Presentation is loading. Please wait.

Presentation is loading. Please wait.

We have demonstrated two methods for reliably identifying MGB based solely on structural data. The first relies on differences in proton density between.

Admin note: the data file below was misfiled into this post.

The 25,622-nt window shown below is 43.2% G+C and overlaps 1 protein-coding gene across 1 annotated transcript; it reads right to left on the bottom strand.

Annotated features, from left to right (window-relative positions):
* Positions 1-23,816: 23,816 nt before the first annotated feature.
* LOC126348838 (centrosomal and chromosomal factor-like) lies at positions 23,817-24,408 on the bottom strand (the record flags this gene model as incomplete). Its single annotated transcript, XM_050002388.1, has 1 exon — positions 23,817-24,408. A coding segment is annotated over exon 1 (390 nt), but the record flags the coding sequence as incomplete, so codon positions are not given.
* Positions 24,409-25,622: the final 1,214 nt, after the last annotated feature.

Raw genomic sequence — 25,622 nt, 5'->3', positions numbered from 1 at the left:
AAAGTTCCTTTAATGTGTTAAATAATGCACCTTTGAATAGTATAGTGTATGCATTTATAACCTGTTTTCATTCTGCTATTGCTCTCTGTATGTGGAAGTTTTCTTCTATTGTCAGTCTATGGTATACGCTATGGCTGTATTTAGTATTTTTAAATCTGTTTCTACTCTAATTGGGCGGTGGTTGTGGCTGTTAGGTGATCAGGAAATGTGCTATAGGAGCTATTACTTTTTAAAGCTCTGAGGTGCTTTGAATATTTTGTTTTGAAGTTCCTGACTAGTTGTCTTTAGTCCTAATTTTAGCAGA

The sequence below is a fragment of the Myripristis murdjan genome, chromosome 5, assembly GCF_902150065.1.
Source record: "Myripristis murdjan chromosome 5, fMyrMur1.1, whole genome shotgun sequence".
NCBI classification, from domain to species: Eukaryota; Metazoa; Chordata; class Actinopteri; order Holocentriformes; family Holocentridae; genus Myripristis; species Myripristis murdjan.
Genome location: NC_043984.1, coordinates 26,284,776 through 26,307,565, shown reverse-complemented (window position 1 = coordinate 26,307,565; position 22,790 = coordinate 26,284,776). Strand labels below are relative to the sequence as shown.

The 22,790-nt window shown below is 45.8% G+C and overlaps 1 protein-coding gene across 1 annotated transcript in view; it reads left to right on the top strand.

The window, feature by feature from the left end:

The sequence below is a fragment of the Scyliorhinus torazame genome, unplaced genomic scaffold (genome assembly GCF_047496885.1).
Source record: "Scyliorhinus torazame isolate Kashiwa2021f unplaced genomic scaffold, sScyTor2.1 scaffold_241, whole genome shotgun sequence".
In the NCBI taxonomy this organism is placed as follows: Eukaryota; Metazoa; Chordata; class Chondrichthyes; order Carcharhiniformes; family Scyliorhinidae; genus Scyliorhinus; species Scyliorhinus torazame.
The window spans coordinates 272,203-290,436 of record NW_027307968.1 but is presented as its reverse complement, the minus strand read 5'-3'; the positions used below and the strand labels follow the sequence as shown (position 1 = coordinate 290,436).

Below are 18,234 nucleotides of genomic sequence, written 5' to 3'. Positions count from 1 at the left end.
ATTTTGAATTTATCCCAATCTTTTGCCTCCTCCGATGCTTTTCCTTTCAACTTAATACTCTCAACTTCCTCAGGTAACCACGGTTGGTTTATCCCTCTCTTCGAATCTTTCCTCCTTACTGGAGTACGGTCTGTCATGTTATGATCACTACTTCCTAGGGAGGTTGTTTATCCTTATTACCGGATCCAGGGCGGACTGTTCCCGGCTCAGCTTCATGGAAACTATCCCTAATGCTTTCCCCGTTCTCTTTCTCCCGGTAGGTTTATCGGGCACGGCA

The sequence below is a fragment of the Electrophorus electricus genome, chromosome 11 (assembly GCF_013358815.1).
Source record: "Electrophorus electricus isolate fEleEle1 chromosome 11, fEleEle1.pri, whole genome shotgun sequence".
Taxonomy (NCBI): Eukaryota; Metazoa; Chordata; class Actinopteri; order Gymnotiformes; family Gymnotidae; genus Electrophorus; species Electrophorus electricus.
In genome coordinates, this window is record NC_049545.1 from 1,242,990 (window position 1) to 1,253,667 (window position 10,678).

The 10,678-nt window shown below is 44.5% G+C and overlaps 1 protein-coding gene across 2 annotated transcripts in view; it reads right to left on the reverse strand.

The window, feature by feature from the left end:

Similar presentations


Presentation on theme: "We have demonstrated two methods for reliably identifying MGB based solely on structural data. The first relies on differences in proton density between."— Presentation transcript: